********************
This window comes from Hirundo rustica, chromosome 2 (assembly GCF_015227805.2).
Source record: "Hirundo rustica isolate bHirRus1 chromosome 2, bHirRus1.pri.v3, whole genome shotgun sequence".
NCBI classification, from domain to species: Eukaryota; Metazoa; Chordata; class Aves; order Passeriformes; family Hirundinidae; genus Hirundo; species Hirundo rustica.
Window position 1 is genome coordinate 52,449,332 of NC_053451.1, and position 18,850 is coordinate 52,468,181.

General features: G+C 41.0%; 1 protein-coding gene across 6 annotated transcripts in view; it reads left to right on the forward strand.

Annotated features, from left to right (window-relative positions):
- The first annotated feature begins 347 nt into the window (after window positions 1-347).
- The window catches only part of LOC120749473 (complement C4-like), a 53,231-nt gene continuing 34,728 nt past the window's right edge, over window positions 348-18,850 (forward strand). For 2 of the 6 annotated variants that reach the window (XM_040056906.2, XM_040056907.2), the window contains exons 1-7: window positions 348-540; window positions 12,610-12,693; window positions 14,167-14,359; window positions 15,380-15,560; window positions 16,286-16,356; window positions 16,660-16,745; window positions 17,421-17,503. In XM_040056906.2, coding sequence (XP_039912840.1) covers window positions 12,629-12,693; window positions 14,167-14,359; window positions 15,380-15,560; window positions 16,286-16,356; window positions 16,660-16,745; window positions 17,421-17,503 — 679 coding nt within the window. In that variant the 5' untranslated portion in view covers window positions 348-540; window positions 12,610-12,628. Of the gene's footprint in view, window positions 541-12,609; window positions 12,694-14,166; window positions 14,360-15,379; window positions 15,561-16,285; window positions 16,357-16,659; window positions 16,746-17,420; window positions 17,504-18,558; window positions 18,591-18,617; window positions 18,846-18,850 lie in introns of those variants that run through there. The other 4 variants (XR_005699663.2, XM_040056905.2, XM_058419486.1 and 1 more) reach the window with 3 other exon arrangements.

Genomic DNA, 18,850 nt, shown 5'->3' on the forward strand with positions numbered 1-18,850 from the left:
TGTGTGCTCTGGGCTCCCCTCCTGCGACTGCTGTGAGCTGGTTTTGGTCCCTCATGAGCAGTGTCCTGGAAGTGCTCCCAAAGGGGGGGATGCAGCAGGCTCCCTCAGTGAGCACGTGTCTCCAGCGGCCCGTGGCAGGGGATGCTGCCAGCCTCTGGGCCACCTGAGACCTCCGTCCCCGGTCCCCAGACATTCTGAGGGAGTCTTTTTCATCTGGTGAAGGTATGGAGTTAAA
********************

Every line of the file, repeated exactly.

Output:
This window comes from Hirundo rustica, chromosome 2 (assembly GCF_015227805.2).
Source record: "Hirundo rustica isolate bHirRus1 chromosome 2, bHirRus1.pri.v3, whole genome shotgun sequence".
NCBI classification, from domain to species: Eukaryota; Metazoa; Chordata; class Aves; order Passeriformes; family Hirundinidae; genus Hirundo; species Hirundo rustica.
Window position 1 is genome coordinate 52,449,332 of NC_053451.1, and position 18,850 is coordinate 52,468,181.

General features: G+C 41.0%; 1 protein-coding gene across 6 annotated transcripts in view; it reads left to right on the forward strand.

Annotated features, from left to right (window-relative positions):
- The first annotated feature begins 347 nt into the window (after window positions 1-347).
- The window catches only part of LOC120749473 (complement C4-like), a 53,231-nt gene continuing 34,728 nt past the window's right edge, over window positions 348-18,850 (forward strand). For 2 of the 6 annotated variants that reach the window (XM_040056906.2, XM_040056907.2), the window contains exons 1-7: window positions 348-540; window positions 12,610-12,693; window positions 14,167-14,359; window positions 15,380-15,560; window positions 16,286-16,356; window positions 16,660-16,745; window positions 17,421-17,503. In XM_040056906.2, coding sequence (XP_039912840.1) covers window positions 12,629-12,693; window positions 14,167-14,359; window positions 15,380-15,560; window positions 16,286-16,356; window positions 16,660-16,745; window positions 17,421-17,503 — 679 coding nt within the window. In that variant the 5' untranslated portion in view covers window positions 348-540; window positions 12,610-12,628. Of the gene's footprint in view, window positions 541-12,609; window positions 12,694-14,166; window positions 14,360-15,379; window positions 15,561-16,285; window positions 16,357-16,659; window positions 16,746-17,420; window positions 17,504-18,558; window positions 18,591-18,617; window positions 18,846-18,850 lie in introns of those variants that run through there. The other 4 variants (XR_005699663.2, XM_040056905.2, XM_058419486.1 and 1 more) reach the window with 3 other exon arrangements.

Genomic DNA, 18,850 nt, shown 5'->3' on the forward strand with positions numbered 1-18,850 from the left:
TGTGTGCTCTGGGCTCCCCTCCTGCGACTGCTGTGAGCTGGTTTTGGTCCCTCATGAGCAGTGTCCTGGAAGTGCTCCCAAAGGGGGGGATGCAGCAGGCTCCCTCAGTGAGCACGTGTCTCCAGCGGCCCGTGGCAGGGGATGCTGCCAGCCTCTGGGCCACCTGAGACCTCCGTCCCCGGTCCCCAGACATTCTGAGGGAGTCTTTTTCATCTGGTGAAGGTATGGAGTTAAA